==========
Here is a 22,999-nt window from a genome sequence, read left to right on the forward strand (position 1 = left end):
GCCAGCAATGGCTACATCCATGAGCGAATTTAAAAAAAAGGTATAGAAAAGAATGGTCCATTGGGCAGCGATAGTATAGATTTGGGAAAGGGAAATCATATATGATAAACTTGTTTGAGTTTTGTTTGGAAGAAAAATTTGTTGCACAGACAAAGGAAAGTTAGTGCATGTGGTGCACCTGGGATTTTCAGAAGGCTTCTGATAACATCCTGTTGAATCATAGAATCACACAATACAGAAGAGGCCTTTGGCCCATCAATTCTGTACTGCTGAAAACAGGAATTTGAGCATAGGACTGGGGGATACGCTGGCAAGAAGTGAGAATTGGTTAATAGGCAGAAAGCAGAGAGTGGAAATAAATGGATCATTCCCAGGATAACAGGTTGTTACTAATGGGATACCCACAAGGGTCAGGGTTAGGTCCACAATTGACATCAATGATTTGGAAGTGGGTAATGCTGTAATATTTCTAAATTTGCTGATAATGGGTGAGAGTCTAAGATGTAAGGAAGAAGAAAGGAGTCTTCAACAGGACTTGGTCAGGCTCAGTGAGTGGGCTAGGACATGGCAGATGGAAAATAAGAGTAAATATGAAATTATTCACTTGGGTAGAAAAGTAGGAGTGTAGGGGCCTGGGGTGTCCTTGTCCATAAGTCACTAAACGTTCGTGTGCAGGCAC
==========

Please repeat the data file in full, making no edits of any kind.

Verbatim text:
Here is a 22,999-nt window from a genome sequence, read left to right on the forward strand (position 1 = left end):
GCCAGCAATGGCTACATCCATGAGCGAATTTAAAAAAAAGGTATAGAAAAGAATGGTCCATTGGGCAGCGATAGTATAGATTTGGGAAAGGGAAATCATATATGATAAACTTGTTTGAGTTTTGTTTGGAAGAAAAATTTGTTGCACAGACAAAGGAAAGTTAGTGCATGTGGTGCACCTGGGATTTTCAGAAGGCTTCTGATAACATCCTGTTGAATCATAGAATCACACAATACAGAAGAGGCCTTTGGCCCATCAATTCTGTACTGCTGAAAACAGGAATTTGAGCATAGGACTGGGGGATACGCTGGCAAGAAGTGAGAATTGGTTAATAGGCAGAAAGCAGAGAGTGGAAATAAATGGATCATTCCCAGGATAACAGGTTGTTACTAATGGGATACCCACAAGGGTCAGGGTTAGGTCCACAATTGACATCAATGATTTGGAAGTGGGTAATGCTGTAATATTTCTAAATTTGCTGATAATGGGTGAGAGTCTAAGATGTAAGGAAGAAGAAAGGAGTCTTCAACAGGACTTGGTCAGGCTCAGTGAGTGGGCTAGGACATGGCAGATGGAAAATAAGAGTAAATATGAAATTATTCACTTGGGTAGAAAAGTAGGAGTGTAGGGGCCTGGGGTGTCCTTGTCCATAAGTCACTAAACGTTCGTGTGCAGGCAC